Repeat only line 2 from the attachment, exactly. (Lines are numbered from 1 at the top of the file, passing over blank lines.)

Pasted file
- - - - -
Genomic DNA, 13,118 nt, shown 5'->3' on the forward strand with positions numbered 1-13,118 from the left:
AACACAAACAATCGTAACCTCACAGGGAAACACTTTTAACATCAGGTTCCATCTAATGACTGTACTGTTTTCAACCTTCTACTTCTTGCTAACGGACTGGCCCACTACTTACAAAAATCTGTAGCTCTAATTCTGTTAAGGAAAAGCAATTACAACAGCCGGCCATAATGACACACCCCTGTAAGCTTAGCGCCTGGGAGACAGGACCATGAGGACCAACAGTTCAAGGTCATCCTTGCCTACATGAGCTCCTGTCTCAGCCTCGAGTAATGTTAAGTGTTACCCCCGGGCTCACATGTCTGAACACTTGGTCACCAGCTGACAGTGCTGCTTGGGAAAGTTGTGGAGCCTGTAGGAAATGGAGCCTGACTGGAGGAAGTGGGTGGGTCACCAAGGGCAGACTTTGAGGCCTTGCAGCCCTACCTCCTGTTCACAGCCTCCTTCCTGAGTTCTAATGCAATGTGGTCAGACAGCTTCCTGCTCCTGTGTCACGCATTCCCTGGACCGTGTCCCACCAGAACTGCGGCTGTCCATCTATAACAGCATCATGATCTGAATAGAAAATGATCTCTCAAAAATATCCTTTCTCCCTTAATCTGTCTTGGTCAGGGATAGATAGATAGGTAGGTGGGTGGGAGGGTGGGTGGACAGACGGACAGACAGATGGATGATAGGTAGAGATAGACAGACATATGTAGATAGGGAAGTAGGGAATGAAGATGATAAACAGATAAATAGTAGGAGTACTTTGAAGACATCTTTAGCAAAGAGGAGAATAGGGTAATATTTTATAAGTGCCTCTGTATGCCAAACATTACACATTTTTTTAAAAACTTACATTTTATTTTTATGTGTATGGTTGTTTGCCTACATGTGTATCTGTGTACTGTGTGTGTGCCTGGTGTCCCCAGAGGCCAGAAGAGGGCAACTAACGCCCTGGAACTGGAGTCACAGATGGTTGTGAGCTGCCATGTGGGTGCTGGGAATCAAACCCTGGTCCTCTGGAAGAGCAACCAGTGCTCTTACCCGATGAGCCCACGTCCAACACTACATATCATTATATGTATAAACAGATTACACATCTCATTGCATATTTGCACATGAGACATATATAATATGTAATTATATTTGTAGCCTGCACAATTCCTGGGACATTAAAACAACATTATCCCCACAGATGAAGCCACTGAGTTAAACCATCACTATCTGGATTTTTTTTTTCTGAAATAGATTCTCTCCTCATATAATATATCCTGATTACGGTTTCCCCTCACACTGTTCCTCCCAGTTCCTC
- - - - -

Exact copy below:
AACACAAACAATCGTAACCTCACAGGGAAACACTTTTAACATCAGGTTCCATCTAATGACTGTACTGTTTTCAACCTTCTACTTCTTGCTAACGGACTGGCCCACTACTTACAAAAATCTGTAGCTCTAATTCTGTTAAGGAAAAGCAATTACAACAGCCGGCCATAATGACACACCCCTGTAAGCTTAGCGCCTGGGAGACAGGACCATGAGGACCAACAGTTCAAGGTCATCCTTGCCTACATGAGCTCCTGTCTCAGCCTCGAGTAATGTTAAGTGTTACCCCCGGGCTCACATGTCTGAACACTTGGTCACCAGCTGACAGTGCTGCTTGGGAAAGTTGTGGAGCCTGTAGGAAATGGAGCCTGACTGGAGGAAGTGGGTGGGTCACCAAGGGCAGACTTTGAGGCCTTGCAGCCCTACCTCCTGTTCACAGCCTCCTTCCTGAGTTCTAATGCAATGTGGTCAGACAGCTTCCTGCTCCTGTGTCACGCATTCCCTGGACCGTGTCCCACCAGAACTGCGGCTGTCCATCTATAACAGCATCATGATCTGAATAGAAAATGATCTCTCAAAAATATCCTTTCTCCCTTAATCTGTCTTGGTCAGGGATAGATAGATAGGTAGGTGGGTGGGAGGGTGGGTGGACAGACGGACAGACAGATGGATGATAGGTAGAGATAGACAGACATATGTAGATAGGGAAGTAGGGAATGAAGATGATAAACAGATAAATAGTAGGAGTACTTTGAAGACATCTTTAGCAAAGAGGAGAATAGGGTAATATTTTATAAGTGCCTCTGTATGCCAAACATTACACATTTTTTTAAAAACTTACATTTTATTTTTATGTGTATGGTTGTTTGCCTACATGTGTATCTGTGTACTGTGTGTGTGCCTGGTGTCCCCAGAGGCCAGAAGAGGGCAACTAACGCCCTGGAACTGGAGTCACAGATGGTTGTGAGCTGCCATGTGGGTGCTGGGAATCAAACCCTGGTCCTCTGGAAGAGCAACCAGTGCTCTTACCCGATGAGCCCACGTCCAACACTACATATCATTATATGTATAAACAGATTACACATCTCATTGCATATTTGCACATGAGACATATATAATATGTAATTATATTTGTAGCCTGCACAATTCCTGGGACATTAAAACAACATTATCCCCACAGATGAAGCCACTGAGTTAAACCATCACTATCTGGATTTTTTTTTTCTGAAATAGATTCTCTCCTCATATAATATATCCTGATTACGGTTTCCCCTCACACTGTTCCTCCCAGTTCCTC